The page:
Middle aged women drinking more than in their teens

Middle aged women drinking more than in their teens

A joint survey by the British Liver Trust and Prima magazine has found that more than one in three women aged over 35 drinks more than they did in their teens, reported telegraph.co.uk. Since 1991 the number of women between the ages of 35 and 54 dying from alcohol-related causes, including alcoholic liver disease, has more than doubled.

In the wake of increase in deaths from liver disease, the survey was conducted that found that the women's favourite alcoholic drink was wine yet two thirds did not know how many units were in a glass. As per the guidelines, women should drink no more than two to three units of alcohol a day and have two alcohol-free days a week.  A large 250 ml glass of wine can contain three units of alcohol depending on the strength.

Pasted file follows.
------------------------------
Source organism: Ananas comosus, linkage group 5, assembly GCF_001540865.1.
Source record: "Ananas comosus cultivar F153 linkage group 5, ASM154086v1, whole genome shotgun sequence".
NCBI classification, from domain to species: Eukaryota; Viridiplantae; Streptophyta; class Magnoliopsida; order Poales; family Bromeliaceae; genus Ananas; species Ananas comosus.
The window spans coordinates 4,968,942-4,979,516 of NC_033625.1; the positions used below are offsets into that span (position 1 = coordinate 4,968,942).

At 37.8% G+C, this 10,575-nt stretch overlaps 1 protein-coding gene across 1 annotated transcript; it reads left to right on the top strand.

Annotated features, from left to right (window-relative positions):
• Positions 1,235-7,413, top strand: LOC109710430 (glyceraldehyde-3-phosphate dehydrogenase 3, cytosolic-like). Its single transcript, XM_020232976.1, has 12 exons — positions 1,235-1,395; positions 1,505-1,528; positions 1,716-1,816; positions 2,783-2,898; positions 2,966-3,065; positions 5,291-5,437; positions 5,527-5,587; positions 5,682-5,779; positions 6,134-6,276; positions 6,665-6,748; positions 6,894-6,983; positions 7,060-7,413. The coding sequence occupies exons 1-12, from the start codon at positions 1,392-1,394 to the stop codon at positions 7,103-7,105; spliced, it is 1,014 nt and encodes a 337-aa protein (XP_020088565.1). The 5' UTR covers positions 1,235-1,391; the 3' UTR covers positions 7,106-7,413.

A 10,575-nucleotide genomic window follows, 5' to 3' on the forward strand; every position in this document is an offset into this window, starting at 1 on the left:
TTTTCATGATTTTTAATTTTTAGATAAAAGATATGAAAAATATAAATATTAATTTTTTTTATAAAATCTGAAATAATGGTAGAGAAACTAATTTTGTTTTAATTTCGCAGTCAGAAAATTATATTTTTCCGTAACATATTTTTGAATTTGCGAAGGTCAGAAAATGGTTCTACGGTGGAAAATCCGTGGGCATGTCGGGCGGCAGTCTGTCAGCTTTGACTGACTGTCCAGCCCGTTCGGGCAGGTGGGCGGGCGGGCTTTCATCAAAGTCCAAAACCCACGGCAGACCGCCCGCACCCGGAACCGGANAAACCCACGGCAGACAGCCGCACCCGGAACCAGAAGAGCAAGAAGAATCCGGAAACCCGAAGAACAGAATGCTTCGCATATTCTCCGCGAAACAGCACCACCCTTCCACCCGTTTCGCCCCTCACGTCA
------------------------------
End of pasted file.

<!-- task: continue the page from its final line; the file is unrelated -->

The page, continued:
Alison Rogers, chief executive of the British Liver Trust, said: “This survey quantified what the unit awareness is staggeringly low among this key age group and one in ten of respondents do not give their liver a day off from alcohol.”

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